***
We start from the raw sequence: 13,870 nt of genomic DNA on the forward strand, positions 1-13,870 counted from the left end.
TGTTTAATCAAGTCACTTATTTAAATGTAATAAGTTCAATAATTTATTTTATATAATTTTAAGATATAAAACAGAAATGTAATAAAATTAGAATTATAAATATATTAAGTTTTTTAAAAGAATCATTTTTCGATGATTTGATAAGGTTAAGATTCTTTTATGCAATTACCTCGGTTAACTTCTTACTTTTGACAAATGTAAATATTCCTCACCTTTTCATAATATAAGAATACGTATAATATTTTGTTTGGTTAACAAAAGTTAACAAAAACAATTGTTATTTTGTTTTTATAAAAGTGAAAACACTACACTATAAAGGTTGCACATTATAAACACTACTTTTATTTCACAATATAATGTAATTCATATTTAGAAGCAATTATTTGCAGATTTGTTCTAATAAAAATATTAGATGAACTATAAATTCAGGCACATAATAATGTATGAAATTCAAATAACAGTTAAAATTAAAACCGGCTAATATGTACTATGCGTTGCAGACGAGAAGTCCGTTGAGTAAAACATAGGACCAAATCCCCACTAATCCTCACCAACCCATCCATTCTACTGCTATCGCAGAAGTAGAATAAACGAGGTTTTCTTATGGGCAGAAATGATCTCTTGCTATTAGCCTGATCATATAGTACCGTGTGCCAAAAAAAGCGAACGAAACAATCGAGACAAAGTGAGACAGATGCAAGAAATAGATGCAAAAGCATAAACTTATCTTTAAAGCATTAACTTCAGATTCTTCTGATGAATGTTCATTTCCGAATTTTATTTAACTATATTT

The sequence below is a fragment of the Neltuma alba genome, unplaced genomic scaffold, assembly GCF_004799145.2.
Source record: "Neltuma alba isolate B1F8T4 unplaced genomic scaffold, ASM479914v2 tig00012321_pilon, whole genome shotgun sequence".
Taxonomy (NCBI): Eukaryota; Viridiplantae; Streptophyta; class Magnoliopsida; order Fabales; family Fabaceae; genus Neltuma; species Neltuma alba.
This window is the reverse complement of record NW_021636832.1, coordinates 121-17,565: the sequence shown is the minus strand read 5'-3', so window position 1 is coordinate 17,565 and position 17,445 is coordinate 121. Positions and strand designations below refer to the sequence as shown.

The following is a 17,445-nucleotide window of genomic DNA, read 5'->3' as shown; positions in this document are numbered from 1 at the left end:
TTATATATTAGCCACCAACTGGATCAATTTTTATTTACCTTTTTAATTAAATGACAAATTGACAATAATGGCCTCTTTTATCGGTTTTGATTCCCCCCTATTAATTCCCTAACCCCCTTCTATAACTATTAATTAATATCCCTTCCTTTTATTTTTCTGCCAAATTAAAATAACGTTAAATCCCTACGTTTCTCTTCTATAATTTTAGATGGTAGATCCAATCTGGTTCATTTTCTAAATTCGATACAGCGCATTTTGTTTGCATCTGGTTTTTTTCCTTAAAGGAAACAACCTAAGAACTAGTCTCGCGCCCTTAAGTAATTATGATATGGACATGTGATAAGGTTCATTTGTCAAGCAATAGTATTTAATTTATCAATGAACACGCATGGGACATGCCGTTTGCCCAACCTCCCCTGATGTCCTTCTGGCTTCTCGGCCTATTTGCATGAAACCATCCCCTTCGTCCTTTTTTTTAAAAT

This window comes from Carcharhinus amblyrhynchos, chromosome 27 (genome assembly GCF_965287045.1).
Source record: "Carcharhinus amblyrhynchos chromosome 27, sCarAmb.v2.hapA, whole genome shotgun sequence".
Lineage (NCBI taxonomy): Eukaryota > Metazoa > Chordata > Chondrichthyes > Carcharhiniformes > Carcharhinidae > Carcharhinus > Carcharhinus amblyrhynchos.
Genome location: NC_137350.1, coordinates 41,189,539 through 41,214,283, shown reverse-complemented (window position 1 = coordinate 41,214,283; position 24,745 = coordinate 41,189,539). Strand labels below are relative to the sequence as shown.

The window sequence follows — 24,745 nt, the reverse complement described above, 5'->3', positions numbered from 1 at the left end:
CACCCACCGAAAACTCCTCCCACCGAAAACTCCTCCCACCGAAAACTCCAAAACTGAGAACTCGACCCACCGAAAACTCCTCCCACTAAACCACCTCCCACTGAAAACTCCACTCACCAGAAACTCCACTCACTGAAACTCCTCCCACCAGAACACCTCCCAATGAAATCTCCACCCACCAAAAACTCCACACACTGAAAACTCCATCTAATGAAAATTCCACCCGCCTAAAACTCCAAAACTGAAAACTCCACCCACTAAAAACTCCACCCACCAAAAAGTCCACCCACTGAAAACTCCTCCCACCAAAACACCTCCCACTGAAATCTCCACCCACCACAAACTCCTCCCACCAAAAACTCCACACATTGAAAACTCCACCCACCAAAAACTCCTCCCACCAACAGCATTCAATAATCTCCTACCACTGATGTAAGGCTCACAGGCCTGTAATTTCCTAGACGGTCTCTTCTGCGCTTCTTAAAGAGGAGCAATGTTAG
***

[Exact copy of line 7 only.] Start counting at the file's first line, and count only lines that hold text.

The following is a 17,445-nucleotide window of genomic DNA, read 5'->3' as shown; positions in this document are numbered from 1 at the left end: